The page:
The results of a Staff Association bargaining survey – conducted in the months following last October’s enterprise agreement ballot – highlight huge problems for CSIRO’s Executive in managing employee relations.
More than two and a half years beyond the nominal expiry of the current enterprise agreement, the Executive Team’s failure to prioritise the working conditions and rights of staff is needlessly compounding the plethora of challenges of working in today’s CSIRO.
“Nearly 300 CSIRO staff completed the survey between last November and the end of January,” Staff Association Secretary Sam Popovski said.
“The results make for sobering reading.”
Nearly 80 per cent of respondents stated that the CSIRO Executive and Board had failed to protect the independence of the organisation.
Calls for an independent, external review into Executive management have gathered pace, with more than 80 per cent of participants supporting an inquiry.
The Turnbull Government has work to do, with 75 percent of respondents indicating that more work must be done to demonstrate a real commitment to Australian science.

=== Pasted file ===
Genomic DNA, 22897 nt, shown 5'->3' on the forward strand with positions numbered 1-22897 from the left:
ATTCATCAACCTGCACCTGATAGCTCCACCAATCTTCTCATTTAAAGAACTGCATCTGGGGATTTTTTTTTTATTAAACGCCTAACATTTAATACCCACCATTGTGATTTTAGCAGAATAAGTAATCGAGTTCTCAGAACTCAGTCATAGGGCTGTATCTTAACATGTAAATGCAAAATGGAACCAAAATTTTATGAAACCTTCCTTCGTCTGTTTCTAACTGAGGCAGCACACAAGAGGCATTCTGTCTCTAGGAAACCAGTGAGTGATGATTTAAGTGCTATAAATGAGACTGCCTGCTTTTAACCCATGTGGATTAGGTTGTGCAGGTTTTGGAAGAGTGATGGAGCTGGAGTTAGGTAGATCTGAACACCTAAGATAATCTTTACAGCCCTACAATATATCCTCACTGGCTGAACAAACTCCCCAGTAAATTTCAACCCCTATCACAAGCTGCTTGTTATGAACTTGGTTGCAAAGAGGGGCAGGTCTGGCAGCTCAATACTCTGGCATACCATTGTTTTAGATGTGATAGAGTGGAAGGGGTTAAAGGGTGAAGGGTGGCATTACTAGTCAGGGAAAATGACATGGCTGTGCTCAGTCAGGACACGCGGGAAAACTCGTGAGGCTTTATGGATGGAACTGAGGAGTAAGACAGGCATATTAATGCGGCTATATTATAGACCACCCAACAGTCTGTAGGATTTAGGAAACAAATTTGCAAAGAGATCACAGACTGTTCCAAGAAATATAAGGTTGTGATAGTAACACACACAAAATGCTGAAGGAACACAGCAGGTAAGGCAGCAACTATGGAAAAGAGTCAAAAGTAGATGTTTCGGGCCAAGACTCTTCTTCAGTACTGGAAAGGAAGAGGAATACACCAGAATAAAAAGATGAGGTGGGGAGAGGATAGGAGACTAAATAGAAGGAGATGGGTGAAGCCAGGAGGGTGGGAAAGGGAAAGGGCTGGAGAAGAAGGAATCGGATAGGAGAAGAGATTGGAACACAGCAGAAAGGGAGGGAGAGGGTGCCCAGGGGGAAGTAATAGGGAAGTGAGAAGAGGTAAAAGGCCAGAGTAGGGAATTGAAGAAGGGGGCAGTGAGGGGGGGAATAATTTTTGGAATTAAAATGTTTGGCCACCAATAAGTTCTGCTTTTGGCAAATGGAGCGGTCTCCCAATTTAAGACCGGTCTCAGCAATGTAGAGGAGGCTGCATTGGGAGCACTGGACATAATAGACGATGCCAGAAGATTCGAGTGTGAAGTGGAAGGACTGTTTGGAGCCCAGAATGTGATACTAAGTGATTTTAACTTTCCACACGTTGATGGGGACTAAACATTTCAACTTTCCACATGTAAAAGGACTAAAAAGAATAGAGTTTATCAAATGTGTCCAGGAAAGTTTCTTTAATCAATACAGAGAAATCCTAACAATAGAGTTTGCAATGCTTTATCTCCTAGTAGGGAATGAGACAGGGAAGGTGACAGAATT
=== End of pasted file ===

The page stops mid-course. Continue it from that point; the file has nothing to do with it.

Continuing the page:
An incredible 95 percent of participants reported that the resolution of enterprise bargaining was ‘essential’ to improving workforce morale.
77 percent of respondents do not trust Executive to maintain any working conditions or rights removed from the enterprise agreement into CSIRO policy.
Employer of choice?
Staff feel that there is only one way this can be achieved. Almost 96 per cent of responses agreed that current working conditions needed to be retained or improved for CSIRO to be an employer of choice.
In terms of top ranked workplace issues, typical themes and concerns featured heavily. Staff morale, conditions, job security, communication, and funding were mentioned on multiple occasions.
Three days of negotiations between Staff Association representatives and CSIRO Executive are taking place in Canberra from 22-24 February. A full report will be available to Staff Association members following the meeting.